At a company I worked at recently, I ran across a Sharepoint site and wondered whether I could download data that I wasn’t supposed to see.
Now I understand the purpose of SharePoint and company intranets is to share data, but even then, some data should be restricted to a limited number of people.
So I decided to check (before doing things like this, you better know How to Stay Out of Jail).
If your department doesn’t track metrics on your analytics, you are probably not doing analytics or you are making little progress in analytics.
In either case, its obvious that analytics isn’t very important to your management.
Which is one of the points I made in my post, 10 Signs Mgmt Doesn’t Really Support Analytics.
So far, I have encountered very few audit departments that track meaningful metrics about their analytics.
Counting the number of projects that include analytics isn’t enough.
Before you choose a career as an IT auditor, consider my top 10 reasons why being an IT auditor is so hard.
One of my current clients is trying really hard to do periodic access reviews.
They know that mistakes are made in granting access, that users get access and eventually don’t need it anymore, but don’t tell anyone, and that some users leave the company without their manager’s knowledge (I never have understood how that happens, but it does; it has happened in every Fortune 500 company in which I’ve worked).
When you evaluate the risk of a vulnerability, do you do it in the dark?
Or do you take into account other factors that might affect the risk?
What if one of the factors is an existing audit issue that has not been remediated?
If you’re an IT auditor (or want to be one) and don’t have any audit certifications, which certification should you get, the CISA or the CIA? If you want to get both, which one do you get first?
Full disclosure: I have the CISA, but not the CIA. Back when the CIA was 4 exams, I studied for all the CIA exams except the financial exam, but ended up not taking any of the exams. I also have the CISSP.
If you haven’t determined how server virtualization changes your audit plans, you better get moving. I’m not just talking about a virtualization audit (more on that later), but the audits that you typically do every year or on a multi-year cycle.
For example, if every year you do an audit on all networks, servers, applications, and databases that host your key financial reporting or PHI systems, you’re looking at policies and procedures, configuration management, security (including patching), user access, logging, and so on. But do you first consider whether those assets run on virtualized servers?
Here’s a couple tips for making your IT audits a bit easier in the new year.
First, for those systems that don’t record the creation or deletion date of user accounts (or folders, permissions, or whatever), get a list of all accounts from IT in January. Then when you do the audit later in the year, get a new list and compare it with the January list. The new and deleted accounts will jump out at you.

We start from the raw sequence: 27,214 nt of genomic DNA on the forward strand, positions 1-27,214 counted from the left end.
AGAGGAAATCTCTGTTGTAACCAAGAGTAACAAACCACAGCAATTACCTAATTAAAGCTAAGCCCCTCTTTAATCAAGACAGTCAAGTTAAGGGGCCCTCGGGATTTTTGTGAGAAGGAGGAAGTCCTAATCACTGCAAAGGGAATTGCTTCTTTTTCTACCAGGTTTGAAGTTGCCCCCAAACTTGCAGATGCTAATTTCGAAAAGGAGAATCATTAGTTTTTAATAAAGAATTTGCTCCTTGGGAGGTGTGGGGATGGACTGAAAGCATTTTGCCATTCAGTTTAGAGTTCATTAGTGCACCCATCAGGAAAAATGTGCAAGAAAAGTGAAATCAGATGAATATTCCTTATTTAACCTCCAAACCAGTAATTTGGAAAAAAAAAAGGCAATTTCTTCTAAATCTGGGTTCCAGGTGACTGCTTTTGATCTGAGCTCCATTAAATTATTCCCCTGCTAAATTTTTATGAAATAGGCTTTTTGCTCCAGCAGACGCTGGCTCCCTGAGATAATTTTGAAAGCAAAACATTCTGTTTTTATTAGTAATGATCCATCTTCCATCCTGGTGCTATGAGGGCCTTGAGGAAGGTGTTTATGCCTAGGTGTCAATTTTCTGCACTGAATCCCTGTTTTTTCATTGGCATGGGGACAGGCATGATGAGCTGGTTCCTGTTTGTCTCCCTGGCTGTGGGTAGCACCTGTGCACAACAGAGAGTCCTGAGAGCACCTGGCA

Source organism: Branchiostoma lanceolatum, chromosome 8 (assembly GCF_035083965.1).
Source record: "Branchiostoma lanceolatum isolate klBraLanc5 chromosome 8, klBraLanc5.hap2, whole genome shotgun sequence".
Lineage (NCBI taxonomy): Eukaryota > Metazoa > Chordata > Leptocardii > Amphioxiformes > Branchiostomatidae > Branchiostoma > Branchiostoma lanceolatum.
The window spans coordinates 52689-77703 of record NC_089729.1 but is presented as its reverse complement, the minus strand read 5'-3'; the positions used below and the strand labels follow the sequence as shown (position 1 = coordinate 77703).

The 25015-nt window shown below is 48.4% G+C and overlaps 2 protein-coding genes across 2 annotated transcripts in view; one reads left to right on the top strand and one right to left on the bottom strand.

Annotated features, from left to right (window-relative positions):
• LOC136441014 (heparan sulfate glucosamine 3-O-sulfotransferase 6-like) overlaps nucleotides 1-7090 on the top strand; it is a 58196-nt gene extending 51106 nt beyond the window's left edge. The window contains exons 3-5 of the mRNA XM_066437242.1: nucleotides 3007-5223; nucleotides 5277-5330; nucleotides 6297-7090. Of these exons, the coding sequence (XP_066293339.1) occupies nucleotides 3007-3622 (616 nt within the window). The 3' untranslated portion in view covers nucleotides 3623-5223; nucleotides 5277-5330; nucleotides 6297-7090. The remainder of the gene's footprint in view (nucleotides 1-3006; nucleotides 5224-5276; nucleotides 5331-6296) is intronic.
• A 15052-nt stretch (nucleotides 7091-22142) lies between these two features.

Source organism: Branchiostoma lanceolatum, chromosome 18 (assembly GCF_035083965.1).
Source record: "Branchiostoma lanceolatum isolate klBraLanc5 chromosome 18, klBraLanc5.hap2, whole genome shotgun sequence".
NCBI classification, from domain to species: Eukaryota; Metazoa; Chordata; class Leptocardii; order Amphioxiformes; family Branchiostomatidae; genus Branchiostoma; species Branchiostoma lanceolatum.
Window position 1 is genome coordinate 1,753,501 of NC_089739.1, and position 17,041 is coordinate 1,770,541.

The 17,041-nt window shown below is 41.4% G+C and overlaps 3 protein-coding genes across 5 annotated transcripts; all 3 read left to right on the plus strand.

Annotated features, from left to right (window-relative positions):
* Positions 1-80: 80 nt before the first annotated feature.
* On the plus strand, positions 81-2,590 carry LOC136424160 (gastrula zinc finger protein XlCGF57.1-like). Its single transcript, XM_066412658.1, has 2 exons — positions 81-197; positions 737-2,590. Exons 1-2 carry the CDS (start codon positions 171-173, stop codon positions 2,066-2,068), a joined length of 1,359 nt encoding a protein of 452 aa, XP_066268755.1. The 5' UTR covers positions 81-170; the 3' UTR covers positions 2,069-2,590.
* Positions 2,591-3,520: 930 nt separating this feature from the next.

Previously I’ve discussed why auditors are hated and how auditors can be lovable. But when I saw a Q & A in the ISACA journal about hating auditors, I had to dive in again. Here’s the gist of the article, with my comments in italics. Although there’s some similarity to the posts I’ve mentioned above, they take a slightly different tack through the audit seas.
Auditors that do the following are “hated”…
Here’s my take on the issues that I found with the following quote from SC Magazine (for more info, see Quote of the Weak (Securing Virtual Servers):
We don’t treat the virtualization servers any different than the physical servers when it comes to security. We treat them the same. Security is security.
The Institute of Internal Auditors (IIA) has back-to-basics articles for new auditors (and like Dummies books, the topics can be a reference for the rest of us). Even security pros might want to read a few of these to better understand their auditors, or how those auditors should be doing their jobs.
The topics are as follows (no special order):
Filed under Audit, How to...
As an auditor, I’ve been accused many times of looking for trouble. I have to admit that it’s true, because that’s my job. But too often, trouble comes looking for me. Sure it makes my job easier, but it also makes me scratch my head.
When I was in IT operations, before I got into security and audit, I was always thorough and followed common sense and company policy. However, any projects that I was doing that might draw the eyes of either of those departments, I double-checked prior to delivery. Most bosses don’t like surprises, and I was always a details guy. Besides, why poke the bear?
Greg Shipley,* CTO of Neohapsis, wrote an article in Information Week magazine about cloud computing risks, making the following points:
1) One company discovered it was using Amazon’s cloud services when employees tried to expense the bills. It’s 10 o’clock; do you know where your clouds are?
Filed under Audit, Security
IT has come up with all kinds of ways to protect assets without applying patches. Yes, patching takes time if done correctly. However, the solutions have issues that need to be kept in mind.
Bruce Schneier has 5 questions for assessing security and the trade-offs that are made during the assessment process.
- What assets are you trying to protect?
- What are the risks to these assets?
- How well does the security solution mitigate those risks?
- What other risks does the security solution cause?
- What trade-offs does the security solution require?
Filed under Audit, Security
Lenny Zeltser suggest 5 steps that mid-market organizations can take down the security path:
- Identify key data flows
- Understand user interactions
- Examine the network perimeter
- Assess the servers and workstations
- Look at the applications